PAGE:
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Lehs conjectured here that $\forall \ n>2\in \mathbb N,\exists\ a,b\in \mathbb N$ such that $a+b=n\land (a+ab+b)\in \mathbb P$. In comments, Crostul restated this as $\forall \ n\ge 4\in \mathbb N, \exists \ A,B\ge 2\in \mathbb N$ such that $A+B=n\land (AB-1)\in \mathbb P$. I found the Crostul formulation more amenable to computation.

It is apparent that as $n$ increases in size, the number of ways to partition $n$ into two addends also increases, and for some values of $n$, there may be multiple ways to choose addends whose product is $1$ greater than a prime. It should be noted that if $n$ is odd, the two addends will be of different parity, whereas if $n$ is even, the two addends will be of the same parity.

I computed the number of ways that $AB-1$ can be prime for $4\le n\le 24$. Note that in general, at least one of $A,B$ must be even to ensure $AB-1$ will be odd. However, in the sole case of $4$, we see that $1\cdot 3-1=2$, the sole even prime. The number of different $A,B$ pairs that provide primes by the formula $AB-1$ for each value of $n$ starting with $4$ are: $$2,2,1,2,1,4,1,3,2,3,2,3,2,4,3,5,1,10,1,5,5$$ This sequence is found at OEIS 109909, and Crostul's formulation of Lehs' conjecture is stated in the comments to that sequence.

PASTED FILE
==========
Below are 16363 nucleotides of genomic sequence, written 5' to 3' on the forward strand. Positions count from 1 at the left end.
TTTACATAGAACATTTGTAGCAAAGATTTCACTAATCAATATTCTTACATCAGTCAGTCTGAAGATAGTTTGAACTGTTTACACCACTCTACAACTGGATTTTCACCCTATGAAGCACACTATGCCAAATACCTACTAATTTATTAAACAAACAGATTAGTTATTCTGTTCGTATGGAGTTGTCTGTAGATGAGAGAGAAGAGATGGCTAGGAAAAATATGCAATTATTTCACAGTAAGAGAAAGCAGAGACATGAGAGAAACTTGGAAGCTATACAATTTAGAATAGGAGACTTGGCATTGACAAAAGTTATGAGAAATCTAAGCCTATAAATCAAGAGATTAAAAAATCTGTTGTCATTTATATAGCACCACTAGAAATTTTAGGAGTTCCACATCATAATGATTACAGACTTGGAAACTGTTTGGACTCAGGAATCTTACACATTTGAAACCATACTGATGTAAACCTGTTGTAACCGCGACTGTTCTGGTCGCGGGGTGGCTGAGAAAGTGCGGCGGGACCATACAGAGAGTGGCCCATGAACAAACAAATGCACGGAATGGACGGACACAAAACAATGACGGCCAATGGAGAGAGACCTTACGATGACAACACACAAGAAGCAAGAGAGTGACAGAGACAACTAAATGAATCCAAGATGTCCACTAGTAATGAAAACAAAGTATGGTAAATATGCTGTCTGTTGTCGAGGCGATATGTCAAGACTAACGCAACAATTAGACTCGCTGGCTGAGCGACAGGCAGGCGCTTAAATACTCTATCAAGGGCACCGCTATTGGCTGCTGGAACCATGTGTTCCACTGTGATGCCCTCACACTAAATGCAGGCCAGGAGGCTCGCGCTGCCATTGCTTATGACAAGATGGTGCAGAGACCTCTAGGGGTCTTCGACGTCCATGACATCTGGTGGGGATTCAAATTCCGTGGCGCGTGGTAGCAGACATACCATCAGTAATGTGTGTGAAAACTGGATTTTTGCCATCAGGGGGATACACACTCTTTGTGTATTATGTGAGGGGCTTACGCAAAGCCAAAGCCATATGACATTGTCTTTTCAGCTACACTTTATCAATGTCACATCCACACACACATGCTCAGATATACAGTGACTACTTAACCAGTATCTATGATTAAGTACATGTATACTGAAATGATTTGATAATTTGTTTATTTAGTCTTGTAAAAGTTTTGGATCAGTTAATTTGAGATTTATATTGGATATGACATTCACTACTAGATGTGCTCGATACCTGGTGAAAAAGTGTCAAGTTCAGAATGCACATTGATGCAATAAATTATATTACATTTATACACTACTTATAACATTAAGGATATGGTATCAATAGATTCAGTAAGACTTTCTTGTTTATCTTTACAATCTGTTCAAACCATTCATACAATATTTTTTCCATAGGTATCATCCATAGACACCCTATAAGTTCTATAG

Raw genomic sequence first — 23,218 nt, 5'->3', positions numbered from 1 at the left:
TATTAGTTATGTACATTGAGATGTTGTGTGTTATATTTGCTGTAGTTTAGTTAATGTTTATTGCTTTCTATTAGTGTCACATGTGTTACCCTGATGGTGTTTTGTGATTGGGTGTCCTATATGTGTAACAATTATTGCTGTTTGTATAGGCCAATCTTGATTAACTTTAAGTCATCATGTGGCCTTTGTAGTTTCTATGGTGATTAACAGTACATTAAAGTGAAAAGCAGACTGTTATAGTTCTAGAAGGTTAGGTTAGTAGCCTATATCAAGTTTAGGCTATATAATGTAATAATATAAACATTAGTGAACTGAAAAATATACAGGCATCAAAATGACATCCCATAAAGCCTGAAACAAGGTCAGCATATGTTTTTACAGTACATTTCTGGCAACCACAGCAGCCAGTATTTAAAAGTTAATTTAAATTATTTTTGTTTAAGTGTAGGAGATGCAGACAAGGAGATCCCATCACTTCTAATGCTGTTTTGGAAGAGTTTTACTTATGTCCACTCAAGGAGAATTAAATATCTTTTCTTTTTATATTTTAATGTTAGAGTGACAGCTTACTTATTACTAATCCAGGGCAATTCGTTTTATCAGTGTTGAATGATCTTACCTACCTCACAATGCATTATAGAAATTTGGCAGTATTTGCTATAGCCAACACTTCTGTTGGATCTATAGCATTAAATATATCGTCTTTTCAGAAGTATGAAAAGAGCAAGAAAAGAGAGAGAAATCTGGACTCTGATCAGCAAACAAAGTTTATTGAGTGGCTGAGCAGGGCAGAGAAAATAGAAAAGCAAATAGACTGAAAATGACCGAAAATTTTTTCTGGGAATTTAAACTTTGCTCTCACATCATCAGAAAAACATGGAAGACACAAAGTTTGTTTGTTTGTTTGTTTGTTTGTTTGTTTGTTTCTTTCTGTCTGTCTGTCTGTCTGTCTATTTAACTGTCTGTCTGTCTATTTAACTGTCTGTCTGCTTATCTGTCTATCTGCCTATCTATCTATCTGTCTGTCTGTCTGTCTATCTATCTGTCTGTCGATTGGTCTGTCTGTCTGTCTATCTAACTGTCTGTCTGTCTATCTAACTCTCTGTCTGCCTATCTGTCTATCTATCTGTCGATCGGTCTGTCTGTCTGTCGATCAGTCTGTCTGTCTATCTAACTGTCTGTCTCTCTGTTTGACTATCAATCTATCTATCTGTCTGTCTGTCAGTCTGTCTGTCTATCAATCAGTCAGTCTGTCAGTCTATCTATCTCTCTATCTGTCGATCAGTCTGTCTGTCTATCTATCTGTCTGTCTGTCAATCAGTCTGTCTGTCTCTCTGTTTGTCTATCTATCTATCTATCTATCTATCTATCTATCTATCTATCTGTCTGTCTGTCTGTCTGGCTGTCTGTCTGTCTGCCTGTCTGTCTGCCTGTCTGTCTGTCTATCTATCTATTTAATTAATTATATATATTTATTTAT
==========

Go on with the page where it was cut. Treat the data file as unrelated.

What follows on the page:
Interestingly, $4,\ 5\ \text{and}\ 21$ yield a prime for every possible set of addends.

First question: Are there larger numbers which similarly exhaust every possibility? There are none others in the $93$ terms listed in OEIS 109909. If any exist, they cannot be even, as even numbers can be partitioned into two odd addends, whose product less one would be even and hence not prime.

It also seems that certain numbers only provide a single partition yielding a prime. The largest number giving a single partition in OEIS 109909 is $40$: $16\cdot 24-1=383$.

Second question: Is there a $n_0$ above which there will always be more than one prime-yielding partition?

A plot of the number of obtainable primes versus $n$ might yield a comet-like graph (such as is seen with respect to the number of Goldbach partitions of $2n$). Such a graph might reveal or suggest interesting or important behaviors of this relationship.

Third question: Does anyone in the community have the programming and graphing skills (and of course, interest) to generate such a plot? If so, would you put it in an answer to this question, please?

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